- What it should look like (UI art screens or mockups)
- Technical information
- Your vision
- Top navigation and what is on each page
- Test plan
- Page map
- Mobile site
- Annotated wireframe
3. Brainstorm and Analyze Ideas
Have you ever wondered how designers brainstorm out their ideas? They have a process they go by, whether they realize it or not, that makes the creative design process function. Designers know the importance of having a clear and easy to navigate design which is why they take time to get their thoughts out on paper. Getting your thoughts and ideas down on paper will help you start the right path for your web design.
Design is a lot easier when you’re organized. Without a plan, the design can become messy and disjointed. When thinking about ideas, first write them down on a whiteboard or post-it notes. From there, arrange the most attractive ideas in large groups. This is your brainstorming session.
Every designer spends time brainstorming ideas, but it’s not always easy to know how to do it properly. Designers spend countless hours searching for inspiration in the flickering light of the screen before them. They worry about running out of ideas and being unable to finish their projects. This is a simple guide on how you can brainstorm your own ideas more effectively. It provides a walkthrough of my very own personal process. You’ll be able to gain inspiration and confidence as you stimulate your mind with new ideas.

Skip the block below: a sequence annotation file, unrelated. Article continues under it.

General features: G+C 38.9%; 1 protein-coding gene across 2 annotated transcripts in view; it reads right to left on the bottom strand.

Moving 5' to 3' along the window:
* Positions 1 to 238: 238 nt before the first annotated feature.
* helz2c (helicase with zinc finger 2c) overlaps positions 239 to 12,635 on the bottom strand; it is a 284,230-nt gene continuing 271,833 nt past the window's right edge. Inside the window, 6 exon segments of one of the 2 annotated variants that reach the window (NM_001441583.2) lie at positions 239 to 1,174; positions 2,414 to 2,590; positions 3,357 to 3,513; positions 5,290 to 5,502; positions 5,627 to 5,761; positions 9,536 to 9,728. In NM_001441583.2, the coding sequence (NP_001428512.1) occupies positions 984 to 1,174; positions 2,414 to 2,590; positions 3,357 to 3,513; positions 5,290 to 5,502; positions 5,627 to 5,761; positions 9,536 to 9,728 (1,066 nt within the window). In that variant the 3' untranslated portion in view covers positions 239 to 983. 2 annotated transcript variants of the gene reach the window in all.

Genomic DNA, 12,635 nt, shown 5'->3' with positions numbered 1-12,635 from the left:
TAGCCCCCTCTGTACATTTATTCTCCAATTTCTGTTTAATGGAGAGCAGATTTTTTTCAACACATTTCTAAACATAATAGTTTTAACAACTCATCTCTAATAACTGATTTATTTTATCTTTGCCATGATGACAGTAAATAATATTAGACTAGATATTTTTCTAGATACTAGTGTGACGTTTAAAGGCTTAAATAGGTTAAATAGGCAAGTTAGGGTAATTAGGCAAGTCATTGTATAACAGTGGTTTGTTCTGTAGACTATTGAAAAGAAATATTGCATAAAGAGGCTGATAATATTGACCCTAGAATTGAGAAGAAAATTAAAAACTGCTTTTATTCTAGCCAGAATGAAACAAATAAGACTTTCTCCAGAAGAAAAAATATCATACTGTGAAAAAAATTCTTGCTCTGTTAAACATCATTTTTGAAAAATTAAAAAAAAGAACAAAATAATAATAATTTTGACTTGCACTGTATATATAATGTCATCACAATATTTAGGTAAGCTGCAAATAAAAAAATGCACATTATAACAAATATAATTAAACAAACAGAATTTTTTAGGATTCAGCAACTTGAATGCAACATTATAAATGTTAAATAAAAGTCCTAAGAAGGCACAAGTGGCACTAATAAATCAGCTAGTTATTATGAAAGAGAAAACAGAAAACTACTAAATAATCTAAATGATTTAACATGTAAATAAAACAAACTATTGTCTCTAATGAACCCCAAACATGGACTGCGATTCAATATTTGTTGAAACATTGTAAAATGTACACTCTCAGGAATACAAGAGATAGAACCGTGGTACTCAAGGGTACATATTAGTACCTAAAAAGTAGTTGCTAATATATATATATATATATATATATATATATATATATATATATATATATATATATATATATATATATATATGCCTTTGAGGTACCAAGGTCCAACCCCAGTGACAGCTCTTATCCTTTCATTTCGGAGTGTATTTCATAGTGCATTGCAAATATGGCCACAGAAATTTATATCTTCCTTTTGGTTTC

4. Sketching Ideas
When deciding on a design for a new client I have a few things I like to do before even opening up Sketch or Photoshop. This gives me a chance to get ideas out of my head and onto paper which helps me think more clearly throughout the process of designing.
Sketching is a valuable part of the design process that many designers overlook. For me, it’s always been an important skill to get right. Without efficient sketching ability, you’ll find yourself wasting time every day; making the same mistakes again and again or not even knowing where to begin.
Every designer has a different approach to design, some sit down and sketch out their ideas first, others just dive into Photoshop. Generally, designers fall into two categories – the sketchers and the doodlers. The sketchers believe that anything can be solved with pen & paper and that the time spent in creation perfecting their idea is what’s important. The doodlers can’t wait to enter their ideas into the computer so they can see it more clearly. They value speed over precision and want to get to the fun part of colouring in pretty shapes.
5. Mood board designing